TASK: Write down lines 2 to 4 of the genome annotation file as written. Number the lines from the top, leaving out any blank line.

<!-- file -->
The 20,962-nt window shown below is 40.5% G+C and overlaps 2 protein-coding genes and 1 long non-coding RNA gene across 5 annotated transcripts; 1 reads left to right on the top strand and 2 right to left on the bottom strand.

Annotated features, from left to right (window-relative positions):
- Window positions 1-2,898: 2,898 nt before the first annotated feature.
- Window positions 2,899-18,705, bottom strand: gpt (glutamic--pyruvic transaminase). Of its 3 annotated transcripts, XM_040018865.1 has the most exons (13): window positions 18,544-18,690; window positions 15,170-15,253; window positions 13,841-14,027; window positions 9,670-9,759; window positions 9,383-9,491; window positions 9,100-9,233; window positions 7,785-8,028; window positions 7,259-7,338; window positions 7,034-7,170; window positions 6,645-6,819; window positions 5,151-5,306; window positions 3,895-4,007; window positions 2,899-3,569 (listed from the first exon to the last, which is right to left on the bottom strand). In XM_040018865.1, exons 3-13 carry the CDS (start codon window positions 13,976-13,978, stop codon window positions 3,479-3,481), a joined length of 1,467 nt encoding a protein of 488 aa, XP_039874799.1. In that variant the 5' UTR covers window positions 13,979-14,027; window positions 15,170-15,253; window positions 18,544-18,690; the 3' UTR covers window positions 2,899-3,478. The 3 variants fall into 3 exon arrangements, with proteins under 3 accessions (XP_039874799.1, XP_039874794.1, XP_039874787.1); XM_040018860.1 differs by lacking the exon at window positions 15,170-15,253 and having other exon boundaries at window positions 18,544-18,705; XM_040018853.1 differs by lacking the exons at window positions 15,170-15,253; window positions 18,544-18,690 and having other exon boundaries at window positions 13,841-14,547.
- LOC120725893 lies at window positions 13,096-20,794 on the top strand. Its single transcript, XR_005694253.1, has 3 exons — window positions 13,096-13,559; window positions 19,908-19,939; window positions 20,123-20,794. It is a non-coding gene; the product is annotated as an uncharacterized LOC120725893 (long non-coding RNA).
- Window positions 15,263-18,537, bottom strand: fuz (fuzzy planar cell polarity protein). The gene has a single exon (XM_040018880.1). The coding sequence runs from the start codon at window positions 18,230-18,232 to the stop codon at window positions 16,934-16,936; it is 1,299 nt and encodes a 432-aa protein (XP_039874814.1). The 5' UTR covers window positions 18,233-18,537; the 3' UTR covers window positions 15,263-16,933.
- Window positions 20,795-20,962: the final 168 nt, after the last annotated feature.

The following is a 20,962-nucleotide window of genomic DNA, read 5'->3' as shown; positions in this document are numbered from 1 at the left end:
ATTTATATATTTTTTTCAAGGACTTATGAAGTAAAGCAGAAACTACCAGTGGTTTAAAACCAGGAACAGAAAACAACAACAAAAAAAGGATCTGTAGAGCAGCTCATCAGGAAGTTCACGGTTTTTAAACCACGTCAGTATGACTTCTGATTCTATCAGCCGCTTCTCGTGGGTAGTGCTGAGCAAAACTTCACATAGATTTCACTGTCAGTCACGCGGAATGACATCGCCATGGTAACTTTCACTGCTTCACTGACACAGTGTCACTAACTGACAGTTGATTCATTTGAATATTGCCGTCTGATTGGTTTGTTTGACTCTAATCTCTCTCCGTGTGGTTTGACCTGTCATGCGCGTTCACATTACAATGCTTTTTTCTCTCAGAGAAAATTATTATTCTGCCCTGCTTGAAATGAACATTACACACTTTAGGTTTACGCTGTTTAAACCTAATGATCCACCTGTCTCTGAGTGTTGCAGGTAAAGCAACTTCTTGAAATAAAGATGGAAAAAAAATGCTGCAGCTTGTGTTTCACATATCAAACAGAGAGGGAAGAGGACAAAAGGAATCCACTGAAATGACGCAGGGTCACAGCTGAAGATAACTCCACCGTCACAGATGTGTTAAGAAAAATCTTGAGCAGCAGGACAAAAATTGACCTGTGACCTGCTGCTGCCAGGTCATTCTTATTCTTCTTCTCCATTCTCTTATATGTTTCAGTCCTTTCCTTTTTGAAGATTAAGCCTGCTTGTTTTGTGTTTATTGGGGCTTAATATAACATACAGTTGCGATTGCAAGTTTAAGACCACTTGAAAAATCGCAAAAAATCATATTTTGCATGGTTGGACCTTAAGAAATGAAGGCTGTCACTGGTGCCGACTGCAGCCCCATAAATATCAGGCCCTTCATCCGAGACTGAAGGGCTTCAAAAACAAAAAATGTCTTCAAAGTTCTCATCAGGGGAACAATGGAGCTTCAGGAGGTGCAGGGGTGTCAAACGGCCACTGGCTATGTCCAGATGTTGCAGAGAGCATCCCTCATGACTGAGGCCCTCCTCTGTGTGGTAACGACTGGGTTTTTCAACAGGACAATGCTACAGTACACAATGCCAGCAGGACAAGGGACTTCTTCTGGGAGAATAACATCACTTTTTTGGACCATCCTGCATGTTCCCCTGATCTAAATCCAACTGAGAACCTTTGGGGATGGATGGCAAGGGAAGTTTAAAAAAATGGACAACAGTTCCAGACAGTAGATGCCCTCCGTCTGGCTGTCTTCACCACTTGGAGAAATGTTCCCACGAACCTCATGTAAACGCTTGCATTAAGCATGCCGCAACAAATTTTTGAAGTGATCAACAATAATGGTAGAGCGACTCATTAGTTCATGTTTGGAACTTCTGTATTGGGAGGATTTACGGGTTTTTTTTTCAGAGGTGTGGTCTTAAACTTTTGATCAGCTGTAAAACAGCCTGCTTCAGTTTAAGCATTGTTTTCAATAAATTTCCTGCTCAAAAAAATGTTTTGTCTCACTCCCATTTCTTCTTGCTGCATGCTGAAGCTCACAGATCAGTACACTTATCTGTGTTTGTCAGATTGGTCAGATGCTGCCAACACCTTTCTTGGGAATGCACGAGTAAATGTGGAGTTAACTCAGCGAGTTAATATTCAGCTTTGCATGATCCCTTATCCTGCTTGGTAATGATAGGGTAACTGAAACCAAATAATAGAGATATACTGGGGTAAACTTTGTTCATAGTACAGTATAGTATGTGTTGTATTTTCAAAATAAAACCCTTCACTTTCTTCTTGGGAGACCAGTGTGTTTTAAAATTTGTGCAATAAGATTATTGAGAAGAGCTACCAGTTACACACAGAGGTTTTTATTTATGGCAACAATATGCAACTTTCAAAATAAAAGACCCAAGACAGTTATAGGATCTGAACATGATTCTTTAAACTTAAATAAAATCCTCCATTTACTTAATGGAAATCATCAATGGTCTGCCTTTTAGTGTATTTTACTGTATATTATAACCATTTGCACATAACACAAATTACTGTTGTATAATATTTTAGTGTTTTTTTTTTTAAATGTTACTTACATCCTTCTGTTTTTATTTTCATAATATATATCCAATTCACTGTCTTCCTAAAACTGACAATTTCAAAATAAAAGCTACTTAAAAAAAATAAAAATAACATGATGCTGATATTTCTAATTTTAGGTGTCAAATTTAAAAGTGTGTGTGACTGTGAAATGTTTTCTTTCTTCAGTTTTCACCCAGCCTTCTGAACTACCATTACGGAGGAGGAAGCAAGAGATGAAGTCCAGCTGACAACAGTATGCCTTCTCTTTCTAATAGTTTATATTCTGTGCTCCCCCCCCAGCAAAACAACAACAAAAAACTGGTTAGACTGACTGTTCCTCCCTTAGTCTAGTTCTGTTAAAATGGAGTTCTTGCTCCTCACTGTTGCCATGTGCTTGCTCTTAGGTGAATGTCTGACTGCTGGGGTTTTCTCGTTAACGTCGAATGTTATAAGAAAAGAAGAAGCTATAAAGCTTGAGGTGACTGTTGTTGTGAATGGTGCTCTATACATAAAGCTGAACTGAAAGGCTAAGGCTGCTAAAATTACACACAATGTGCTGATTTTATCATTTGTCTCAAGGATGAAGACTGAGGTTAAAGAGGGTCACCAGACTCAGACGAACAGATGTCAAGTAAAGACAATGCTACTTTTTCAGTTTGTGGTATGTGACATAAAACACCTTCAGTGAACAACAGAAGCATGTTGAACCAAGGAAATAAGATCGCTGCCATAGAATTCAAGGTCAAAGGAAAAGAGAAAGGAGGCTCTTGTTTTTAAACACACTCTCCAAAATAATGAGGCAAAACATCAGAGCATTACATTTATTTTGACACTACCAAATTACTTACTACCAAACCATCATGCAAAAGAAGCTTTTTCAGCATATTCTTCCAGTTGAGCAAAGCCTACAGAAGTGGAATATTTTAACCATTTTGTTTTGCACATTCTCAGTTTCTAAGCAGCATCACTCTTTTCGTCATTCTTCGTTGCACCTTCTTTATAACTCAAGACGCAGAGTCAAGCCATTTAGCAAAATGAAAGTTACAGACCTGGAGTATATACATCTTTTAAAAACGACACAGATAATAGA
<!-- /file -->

Annotated features, from left to right (window-relative positions):
- Window positions 1-2,898: 2,898 nt before the first annotated feature.
- Window positions 2,899-18,705, bottom strand: gpt (glutamic--pyruvic transaminase). Of its 3 annotated transcripts, XM_040018865.1 has the most exons (13): window positions 18,544-18,690; window positions 15,170-15,253; window positions 13,841-14,027; window positions 9,670-9,759; window positions 9,383-9,491; window positions 9,100-9,233; window positions 7,785-8,028; window positions 7,259-7,338; window positions 7,034-7,170; window positions 6,645-6,819; window positions 5,151-5,306; window positions 3,895-4,007; window positions 2,899-3,569 (listed from the first exon to the last, which is right to left on the bottom strand). In XM_040018865.1, exons 3-13 carry the CDS (start codon window positions 13,976-13,978, stop codon window positions 3,479-3,481), a joined length of 1,467 nt encoding a protein of 488 aa, XP_039874799.1. In that variant the 5' UTR covers window positions 13,979-14,027; window positions 15,170-15,253; window positions 18,544-18,690; the 3' UTR covers window positions 2,899-3,478. The 3 variants fall into 3 exon arrangements, with proteins under 3 accessions (XP_039874799.1, XP_039874794.1, XP_039874787.1); XM_040018860.1 differs by lacking the exon at window positions 15,170-15,253 and having other exon boundaries at window positions 18,544-18,705; XM_040018853.1 differs by lacking the exons at window positions 15,170-15,253; window positions 18,544-18,690 and having other exon boundaries at window positions 13,841-14,547.